In the opinion of the director general of the Spanish Space Agency, Miguel Belló, "our resources on Earth for the population will run out, so we need to colonise other environments and the sooner... the better".
He made this statement in Baku, capital of the Central Asian nation of Azerbaijan, at the plenary session entitled "The era of lunar exploration has begun" of the 74th International Astronautical Congress, which closes today, Friday 6 October.
Miguel Belló also highlighted the importance of NASA's Artemis 2 mission to the Moon, which is scheduled to take off in November 2024. For the first time in a trip to the Selene orbit it will have a mixed crew of four astronauts, one of them a woman, which "will inspire more women to want to go into space", he stressed.
Artemis 3 is scheduled for December 2025, which will also include a woman, "who on that occasion will actually set foot on the surface of the moon". As a connoisseur of the space sector on a national and international scale, Belló stated that the sector "needs young people who are committed to entering the space industry".
The head of the ESA also pointed out that the percentage of female talent in the Spanish space industry is around 20 percent, so "we must encourage actions aimed at increasing this percentage among young women". This includes public relations actions carried out by astronauts, which "promote vocations, especially among women".
Increasing the protection of astronauts
Alongside the Spaniard, three other personalities from the global space ecosystem have expressed their views. NASA biologist Sarmila Bhattacharya warned that "low gravity and high radiation cause undesirable neurological and physiological effects on humans on long lunar and Martian missions". This is what the heads of human spaceflight technologies at NASA and the Japan Space Agency (JAXA), James Free and Hiroshi Sasaki, respectively, are trying to alleviate by developing more efficient survival and protection systems.
NASA took advantage of the gathering of the world's space elite in Baku to hold a top-level meeting on the Artemis agreements, non-binding legal rules that define the principles for safe and sustainable space exploration. The session was led by NASA Deputy Administrator Pamela Melroy, seconded by the presidents of the Polish (POLSA) and Japanese (JAXA) space agencies, Grzegorz Wrochna and Hiroshi Yamakawa, respectively.
If at the meeting held at the IAC in Paris in 2022 NASA managed to bring together the heads of the agencies of the 20 countries that had already signed the Artemis Agreements - Australia, Bahrain, Brazil, Canada, Colombia, France, Israel, Italy, Japan, Korea, Luxembourg, Mexico, New Zealand, Poland, Romania, Saudi Arabia, Singapore, Ukraine, United Kingdom and United Emirates -, Baku brought together the heads of the 28 institutions that have signed the agreements to date, including Spain.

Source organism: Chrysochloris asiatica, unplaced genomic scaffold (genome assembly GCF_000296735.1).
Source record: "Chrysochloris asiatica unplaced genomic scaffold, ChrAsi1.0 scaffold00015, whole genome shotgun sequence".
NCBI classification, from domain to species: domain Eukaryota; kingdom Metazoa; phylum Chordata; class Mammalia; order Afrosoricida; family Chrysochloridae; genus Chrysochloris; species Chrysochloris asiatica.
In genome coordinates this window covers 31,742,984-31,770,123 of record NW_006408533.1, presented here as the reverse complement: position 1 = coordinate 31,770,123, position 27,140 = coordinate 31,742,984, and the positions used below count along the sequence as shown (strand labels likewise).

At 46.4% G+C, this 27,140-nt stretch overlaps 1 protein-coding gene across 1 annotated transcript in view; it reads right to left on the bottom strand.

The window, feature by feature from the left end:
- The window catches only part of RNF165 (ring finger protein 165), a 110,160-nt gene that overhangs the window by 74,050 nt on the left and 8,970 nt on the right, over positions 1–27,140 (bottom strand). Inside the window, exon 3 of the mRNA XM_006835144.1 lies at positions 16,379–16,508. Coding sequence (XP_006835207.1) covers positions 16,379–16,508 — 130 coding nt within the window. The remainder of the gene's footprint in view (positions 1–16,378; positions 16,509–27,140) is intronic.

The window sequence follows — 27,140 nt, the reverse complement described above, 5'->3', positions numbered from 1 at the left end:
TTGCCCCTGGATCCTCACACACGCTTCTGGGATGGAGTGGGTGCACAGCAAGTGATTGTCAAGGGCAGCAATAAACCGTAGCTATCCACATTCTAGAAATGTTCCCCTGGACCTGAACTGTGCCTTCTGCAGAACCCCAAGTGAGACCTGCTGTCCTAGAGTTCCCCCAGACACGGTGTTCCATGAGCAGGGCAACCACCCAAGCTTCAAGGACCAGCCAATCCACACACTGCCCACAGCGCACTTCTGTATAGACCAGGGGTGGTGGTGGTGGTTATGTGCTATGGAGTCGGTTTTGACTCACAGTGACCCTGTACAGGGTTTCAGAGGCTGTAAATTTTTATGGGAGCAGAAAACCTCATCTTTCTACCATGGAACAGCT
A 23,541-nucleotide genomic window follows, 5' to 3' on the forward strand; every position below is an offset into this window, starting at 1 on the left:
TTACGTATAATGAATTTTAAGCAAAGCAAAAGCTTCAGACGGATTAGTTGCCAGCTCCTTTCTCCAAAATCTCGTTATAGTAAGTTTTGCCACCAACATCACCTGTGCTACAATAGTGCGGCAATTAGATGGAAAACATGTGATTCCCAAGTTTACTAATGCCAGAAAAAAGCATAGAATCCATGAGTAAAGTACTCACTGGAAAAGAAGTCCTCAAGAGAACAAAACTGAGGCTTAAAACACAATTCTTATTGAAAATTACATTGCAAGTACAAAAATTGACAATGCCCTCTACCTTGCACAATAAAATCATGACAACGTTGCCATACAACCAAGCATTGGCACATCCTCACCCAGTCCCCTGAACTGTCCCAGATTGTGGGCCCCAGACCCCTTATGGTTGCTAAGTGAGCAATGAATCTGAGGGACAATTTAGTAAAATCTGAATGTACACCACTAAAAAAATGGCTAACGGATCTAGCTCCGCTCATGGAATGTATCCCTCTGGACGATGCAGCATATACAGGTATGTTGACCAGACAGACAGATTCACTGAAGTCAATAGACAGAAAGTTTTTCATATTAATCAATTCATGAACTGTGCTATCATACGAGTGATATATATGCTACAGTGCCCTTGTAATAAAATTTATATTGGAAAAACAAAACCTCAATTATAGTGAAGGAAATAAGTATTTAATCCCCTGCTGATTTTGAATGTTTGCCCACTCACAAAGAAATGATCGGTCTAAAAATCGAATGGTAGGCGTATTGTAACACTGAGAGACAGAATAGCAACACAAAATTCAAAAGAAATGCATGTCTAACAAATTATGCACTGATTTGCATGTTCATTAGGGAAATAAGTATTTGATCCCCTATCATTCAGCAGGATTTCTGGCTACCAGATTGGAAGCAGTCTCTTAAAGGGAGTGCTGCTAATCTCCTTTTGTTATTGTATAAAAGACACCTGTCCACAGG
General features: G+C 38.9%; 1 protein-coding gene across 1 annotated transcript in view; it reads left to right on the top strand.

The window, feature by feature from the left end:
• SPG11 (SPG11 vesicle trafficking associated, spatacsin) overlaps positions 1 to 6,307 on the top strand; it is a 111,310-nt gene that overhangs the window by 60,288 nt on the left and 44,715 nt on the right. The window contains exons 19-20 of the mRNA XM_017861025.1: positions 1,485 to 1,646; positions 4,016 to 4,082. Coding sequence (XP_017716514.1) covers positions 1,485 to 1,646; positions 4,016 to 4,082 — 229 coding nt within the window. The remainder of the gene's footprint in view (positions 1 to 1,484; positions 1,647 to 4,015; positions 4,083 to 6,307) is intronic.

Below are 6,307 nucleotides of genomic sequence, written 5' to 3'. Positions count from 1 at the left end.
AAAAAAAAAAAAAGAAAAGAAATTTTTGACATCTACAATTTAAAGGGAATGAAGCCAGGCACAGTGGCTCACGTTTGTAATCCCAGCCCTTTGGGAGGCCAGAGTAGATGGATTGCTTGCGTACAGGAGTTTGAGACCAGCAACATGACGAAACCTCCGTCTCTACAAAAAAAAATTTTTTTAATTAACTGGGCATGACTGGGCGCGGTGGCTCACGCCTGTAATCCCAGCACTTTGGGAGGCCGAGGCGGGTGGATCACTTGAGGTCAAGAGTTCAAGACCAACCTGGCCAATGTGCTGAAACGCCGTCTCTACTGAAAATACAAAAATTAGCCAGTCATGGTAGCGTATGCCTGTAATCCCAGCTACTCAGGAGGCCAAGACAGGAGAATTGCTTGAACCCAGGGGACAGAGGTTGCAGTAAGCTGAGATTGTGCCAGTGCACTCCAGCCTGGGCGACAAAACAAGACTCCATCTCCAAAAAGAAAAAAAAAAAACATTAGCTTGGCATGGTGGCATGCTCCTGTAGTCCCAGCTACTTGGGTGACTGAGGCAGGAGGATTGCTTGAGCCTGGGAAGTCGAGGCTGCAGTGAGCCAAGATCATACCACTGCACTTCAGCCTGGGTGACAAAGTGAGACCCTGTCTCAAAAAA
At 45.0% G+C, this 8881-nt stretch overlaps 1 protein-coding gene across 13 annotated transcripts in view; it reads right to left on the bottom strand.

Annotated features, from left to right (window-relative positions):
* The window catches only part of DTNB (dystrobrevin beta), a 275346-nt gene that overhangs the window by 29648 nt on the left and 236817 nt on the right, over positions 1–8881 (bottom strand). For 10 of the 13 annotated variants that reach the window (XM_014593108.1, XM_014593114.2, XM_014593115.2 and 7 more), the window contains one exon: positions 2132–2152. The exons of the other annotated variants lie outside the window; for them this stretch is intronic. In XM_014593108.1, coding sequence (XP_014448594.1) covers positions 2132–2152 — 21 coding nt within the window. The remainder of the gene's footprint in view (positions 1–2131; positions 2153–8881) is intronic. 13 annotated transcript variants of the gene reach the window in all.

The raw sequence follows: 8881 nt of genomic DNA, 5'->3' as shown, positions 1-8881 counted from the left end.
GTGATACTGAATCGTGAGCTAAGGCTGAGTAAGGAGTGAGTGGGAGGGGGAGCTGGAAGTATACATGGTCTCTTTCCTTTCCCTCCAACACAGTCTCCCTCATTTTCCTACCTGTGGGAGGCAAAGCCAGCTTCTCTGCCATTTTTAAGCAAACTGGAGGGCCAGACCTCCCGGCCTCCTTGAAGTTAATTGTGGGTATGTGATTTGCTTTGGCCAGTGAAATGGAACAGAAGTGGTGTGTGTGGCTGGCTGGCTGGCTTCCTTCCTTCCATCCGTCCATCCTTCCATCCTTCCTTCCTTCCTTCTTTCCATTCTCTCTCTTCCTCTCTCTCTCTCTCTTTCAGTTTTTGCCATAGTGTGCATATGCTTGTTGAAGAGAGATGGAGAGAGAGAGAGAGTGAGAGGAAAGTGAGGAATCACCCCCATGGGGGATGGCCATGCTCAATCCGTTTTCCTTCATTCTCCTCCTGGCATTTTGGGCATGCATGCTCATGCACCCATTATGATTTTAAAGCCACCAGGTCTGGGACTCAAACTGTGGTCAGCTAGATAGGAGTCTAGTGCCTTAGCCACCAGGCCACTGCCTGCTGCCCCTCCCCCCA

The participants discussed two main issues. Firstly, how to avoid interference between the lunar projects of the different countries that have already announced or are planning to launch missions to the South Pole of the Moon.
"There are more than a dozen missions planned to the moon's south pole," it was noted. This flurry of lunar activities could, for example, lead to interference in communications, which makes it advisable to "coordinate the frequencies to be used", said one of the Spanish participants at the meeting.
Avoiding degradation of the lunar surface
Another topic of great interest discussed by the senior managers of the Artemis agencies was to consider rules to avoid or mitigate the presence of debris on the surface, as well as to reduce the harmful effects of the rocket engines of the surface modules when they are in their descent stage near the surface of an extraterrestrial star.
The issue is critical with regard to the Moon. The slip projected by the engines onto the regolith on the lunar surface - the thin layer of soil that covers solid planetary bodies - causes risks and hazards.
For example, it causes displacement of small rocks, dust that obscures the surroundings, contamination by high-energy particles. On top of that, it causes craters of varying depth in the descent zone, which change the original state of the surface. This is called the PSI effect or Plume Surface Interaction.
Under the leadership of the Japan Aerospace Exploration Agency (JAXA), the participants have agreed to establish a database of information and parameters for all announced lunar missions. With this, they hope to identify coincidences in lunar landing areas and in the use of frequencies to avoid interference and misunderstandings.
With regard to Spain's participation, the ESA representatives, headed by Miguel Belló, put on the table the fields of activity dominated by Spanish industry, including the analysis of exploration missions, the development of guidance, control and navigation systems, thermal control and power equipment, and the development of communications antennas and docking systems.